Building a Startup Ecosystem: One Entrepreneur’s Playbook

The founder of Start-Up Chile explains what countries can do to build a Silicon Valley on their home turf.

July 24, 2015

| by Ian Chipman



Start-Up Chile has drawn 1,200 companies to the South American country.

Nicolás Shea has an interesting proposition: Your startup can have $40,000 in equity-free seed funding, one-year visas, and free office space. The sole condition: You must move the company to Chile for at least six months.

The architect of Start-Up Chile has found some success with the model. To date, more than 1,200 startups from 72 countries have taken part in the program, which launched in 2010 and is managed by the Chilean Economic Development Agency. Shea says startups coming out of the program have raised over $100 million and created more than 1,500 jobs. The region is gaining attention: Not only has the program attracted 18,000 applicants, but also in 2012 The Economist dubbed the area “Chilecon Valley,” and earlier this year Inc. named Santiago one of the world’s leading innovation hubs.

Now Shea is betting Chile’s success can be replicated in other parts of the world. The MSx 2009 graduate, in collaboration with Stanford’s Center for Entrepreneurial Studies, is developing a manual titled Start-Up Chile: The Story of Chile’s Entrepreneurial Revolution. In it, Shea hopes to provide a road map for other countries looking to kick-start their entrepreneurial ecosystems.

I recently spoke with Shea about the challenges and rewards of growing an entrepreneurial culture from the ground up.

Where did the idea for Start-Up Chile come from?

I’m Chilean, but I was born in New York and have an American passport, so after I graduated from Stanford, I stayed in the U.S. But many of my international friends couldn’t. They would have loved to stay, and they were super-talented and very well-connected — people you would love to have in your country. But instead, this country was basically selecting, training, and then kicking people out after graduation. That made no sense, and I remember thinking very vividly, “If I had the power, I would have these guys come to Chile. I would bribe them. I would find the bait.”

Then, after graduating, I was invited by [Chile’s] Minister of Economy to join his staff as the innovation and entrepreneurial adviser. Three days later, Chile had the earthquake, and my wife and I said, “We’re going home.” The tsunami really gave a sense of urgency and purpose to so many people. We had to rebuild the country. We started thinking wild ideas and wanted to get things going quickly. I put together this plan to basically hijack people from the main innovation hubs in the world.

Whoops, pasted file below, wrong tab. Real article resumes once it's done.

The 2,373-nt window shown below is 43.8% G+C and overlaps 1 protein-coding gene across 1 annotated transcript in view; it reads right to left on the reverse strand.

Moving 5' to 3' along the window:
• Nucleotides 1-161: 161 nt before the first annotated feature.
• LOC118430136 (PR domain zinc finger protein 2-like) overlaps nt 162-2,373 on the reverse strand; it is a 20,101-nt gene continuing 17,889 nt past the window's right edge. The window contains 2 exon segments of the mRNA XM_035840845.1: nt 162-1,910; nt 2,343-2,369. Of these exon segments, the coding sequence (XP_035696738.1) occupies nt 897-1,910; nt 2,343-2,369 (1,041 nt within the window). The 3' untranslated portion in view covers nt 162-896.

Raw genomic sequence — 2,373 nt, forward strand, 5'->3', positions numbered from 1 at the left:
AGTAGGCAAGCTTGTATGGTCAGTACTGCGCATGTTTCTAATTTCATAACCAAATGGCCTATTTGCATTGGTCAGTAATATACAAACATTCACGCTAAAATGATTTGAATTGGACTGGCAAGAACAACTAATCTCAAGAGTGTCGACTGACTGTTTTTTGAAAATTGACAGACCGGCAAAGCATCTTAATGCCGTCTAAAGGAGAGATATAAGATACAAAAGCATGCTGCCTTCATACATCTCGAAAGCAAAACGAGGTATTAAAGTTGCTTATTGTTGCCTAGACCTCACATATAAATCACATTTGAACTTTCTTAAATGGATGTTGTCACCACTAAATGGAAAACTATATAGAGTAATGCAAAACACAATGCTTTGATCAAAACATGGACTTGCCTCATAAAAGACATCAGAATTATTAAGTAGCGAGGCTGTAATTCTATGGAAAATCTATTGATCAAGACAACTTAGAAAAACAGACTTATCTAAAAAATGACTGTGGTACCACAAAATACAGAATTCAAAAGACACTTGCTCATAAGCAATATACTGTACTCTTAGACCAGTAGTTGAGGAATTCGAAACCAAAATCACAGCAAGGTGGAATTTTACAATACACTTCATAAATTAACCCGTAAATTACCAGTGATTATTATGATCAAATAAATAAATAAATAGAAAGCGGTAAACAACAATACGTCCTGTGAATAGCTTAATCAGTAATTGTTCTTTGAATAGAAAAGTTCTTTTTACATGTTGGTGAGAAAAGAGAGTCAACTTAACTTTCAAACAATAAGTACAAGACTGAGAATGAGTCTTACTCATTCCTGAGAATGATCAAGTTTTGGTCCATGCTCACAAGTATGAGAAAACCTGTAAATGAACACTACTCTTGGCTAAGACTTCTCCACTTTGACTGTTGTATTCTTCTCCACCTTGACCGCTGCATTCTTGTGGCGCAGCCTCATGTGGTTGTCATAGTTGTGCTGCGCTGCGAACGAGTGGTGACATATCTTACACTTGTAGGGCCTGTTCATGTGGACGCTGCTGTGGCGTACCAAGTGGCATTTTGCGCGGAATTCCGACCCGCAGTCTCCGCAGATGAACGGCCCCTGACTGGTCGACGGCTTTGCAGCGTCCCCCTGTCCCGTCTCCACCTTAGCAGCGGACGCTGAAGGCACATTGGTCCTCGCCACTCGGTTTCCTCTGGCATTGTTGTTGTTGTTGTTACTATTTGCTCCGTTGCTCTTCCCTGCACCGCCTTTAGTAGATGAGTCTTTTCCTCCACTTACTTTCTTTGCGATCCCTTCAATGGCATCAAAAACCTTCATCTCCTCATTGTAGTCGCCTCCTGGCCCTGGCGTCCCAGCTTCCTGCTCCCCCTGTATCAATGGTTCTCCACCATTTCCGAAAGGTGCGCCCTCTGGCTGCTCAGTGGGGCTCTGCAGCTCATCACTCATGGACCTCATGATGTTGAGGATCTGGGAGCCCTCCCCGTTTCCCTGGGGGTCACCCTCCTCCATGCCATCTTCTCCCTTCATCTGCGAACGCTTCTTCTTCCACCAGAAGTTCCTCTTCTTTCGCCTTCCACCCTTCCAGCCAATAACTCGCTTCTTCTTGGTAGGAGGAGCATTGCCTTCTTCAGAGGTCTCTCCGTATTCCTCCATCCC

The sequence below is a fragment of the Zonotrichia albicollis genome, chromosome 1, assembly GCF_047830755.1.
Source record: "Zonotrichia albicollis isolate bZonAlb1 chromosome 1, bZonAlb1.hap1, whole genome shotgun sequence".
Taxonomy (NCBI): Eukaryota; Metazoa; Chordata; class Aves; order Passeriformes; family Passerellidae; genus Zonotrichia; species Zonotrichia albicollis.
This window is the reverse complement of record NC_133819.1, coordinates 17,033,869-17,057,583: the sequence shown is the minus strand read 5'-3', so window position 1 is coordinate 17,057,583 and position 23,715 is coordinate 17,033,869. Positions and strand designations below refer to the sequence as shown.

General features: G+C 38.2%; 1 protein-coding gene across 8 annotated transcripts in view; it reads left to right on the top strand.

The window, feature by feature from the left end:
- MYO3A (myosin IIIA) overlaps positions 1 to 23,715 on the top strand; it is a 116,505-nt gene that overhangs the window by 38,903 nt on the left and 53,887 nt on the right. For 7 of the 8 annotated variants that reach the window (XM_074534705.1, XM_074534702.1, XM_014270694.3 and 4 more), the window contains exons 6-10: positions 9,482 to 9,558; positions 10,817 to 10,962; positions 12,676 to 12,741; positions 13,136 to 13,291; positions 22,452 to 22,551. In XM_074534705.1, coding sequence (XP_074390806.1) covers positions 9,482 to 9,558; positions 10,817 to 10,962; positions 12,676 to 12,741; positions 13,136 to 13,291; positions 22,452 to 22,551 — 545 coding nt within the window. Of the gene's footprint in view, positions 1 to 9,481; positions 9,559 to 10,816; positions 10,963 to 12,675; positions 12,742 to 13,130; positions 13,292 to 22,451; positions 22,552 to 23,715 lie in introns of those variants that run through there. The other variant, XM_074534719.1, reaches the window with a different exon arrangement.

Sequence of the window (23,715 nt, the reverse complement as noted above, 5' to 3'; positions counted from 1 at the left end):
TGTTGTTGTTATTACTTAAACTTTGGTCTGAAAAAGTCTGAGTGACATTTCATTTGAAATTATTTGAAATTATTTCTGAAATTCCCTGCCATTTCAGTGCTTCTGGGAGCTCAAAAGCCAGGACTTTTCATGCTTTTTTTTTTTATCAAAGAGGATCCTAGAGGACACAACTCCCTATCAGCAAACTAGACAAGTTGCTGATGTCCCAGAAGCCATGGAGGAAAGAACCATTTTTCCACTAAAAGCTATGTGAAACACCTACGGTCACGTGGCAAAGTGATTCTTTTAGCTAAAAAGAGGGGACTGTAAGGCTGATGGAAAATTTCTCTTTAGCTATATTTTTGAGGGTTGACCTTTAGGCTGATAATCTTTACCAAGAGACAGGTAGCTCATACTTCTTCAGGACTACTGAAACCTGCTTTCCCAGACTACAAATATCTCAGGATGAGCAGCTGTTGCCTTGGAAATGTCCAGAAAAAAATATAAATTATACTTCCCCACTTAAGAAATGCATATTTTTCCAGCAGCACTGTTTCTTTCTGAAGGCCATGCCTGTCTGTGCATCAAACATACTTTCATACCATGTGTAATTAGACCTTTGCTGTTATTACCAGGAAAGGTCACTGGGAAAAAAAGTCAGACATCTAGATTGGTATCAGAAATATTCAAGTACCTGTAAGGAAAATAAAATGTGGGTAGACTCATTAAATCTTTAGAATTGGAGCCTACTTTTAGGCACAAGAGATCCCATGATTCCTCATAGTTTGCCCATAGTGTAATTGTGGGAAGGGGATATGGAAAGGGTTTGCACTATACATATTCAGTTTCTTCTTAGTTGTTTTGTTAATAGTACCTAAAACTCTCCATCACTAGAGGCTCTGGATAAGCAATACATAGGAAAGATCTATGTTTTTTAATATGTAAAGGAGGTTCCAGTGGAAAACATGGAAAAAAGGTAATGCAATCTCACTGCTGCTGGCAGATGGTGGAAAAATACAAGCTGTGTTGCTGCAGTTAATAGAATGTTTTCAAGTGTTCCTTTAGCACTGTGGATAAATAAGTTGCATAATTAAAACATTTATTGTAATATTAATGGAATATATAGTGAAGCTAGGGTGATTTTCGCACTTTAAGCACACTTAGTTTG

Why would an entrepreneur choose to come to Chile instead of working on the idea at home?

Say you’ve got this idea, and you’re coding and eating pizza in your friend’s basement. You’re just out of school, you’re fully leveraged, and your negotiation power is minimal. You’ll take whatever offer you can get. My value proposition is: Wait, don’t rush. Why sign a term sheet now? Put it on hold. In that early period, it’s like a fetus, right? Every week it doubles itself. That’s the same thing here. Any good entrepreneur will know that the farther down the road you sign, the better, because that’s where the real value is being generated.

Just come to Chile for six months and do whatever you were doing. I’ll give you an office space. I’ll give you money so you can live and work. The $40,000 is enough to live and have some working capital.

Six months down the road, if it’s a disaster, you’re going to thank God that you didn’t sign the term sheet because now you don’t have to look anyone in the eye, you know? You eat it up and ciao. The second alternative is you’re a smashing success. If someone was willing to give you money before, they should be willing to give you money now because you’ve proven that you have a prototype and customers, that you haven’t killed your co-founder, that you’re still breathing in a country that isn’t your own. I’m not [an investor], but if I were, that would tell me a lot.

The other interesting thing about the Start-Up Chile grant is the no-strings-attached effect. There’s no equity, no debt. With that, we’re telling the entrepreneur, “We trust you. Whatever is good for you is going to be good for me.”

On the other side, what does Chile get out of this?

It’s 2015, and still Chile’s population must be one of the most hegemonic in the world. Start-Up Chile is about really accelerating our culture toward a more interconnected one and connecting Chile to the world. We’re a small country, and those connections bring so many things, among which are more commerce, more sales, more revenue, bigger markets, etc. And now Chile is building a diaspora of non-Chileans living all around the world.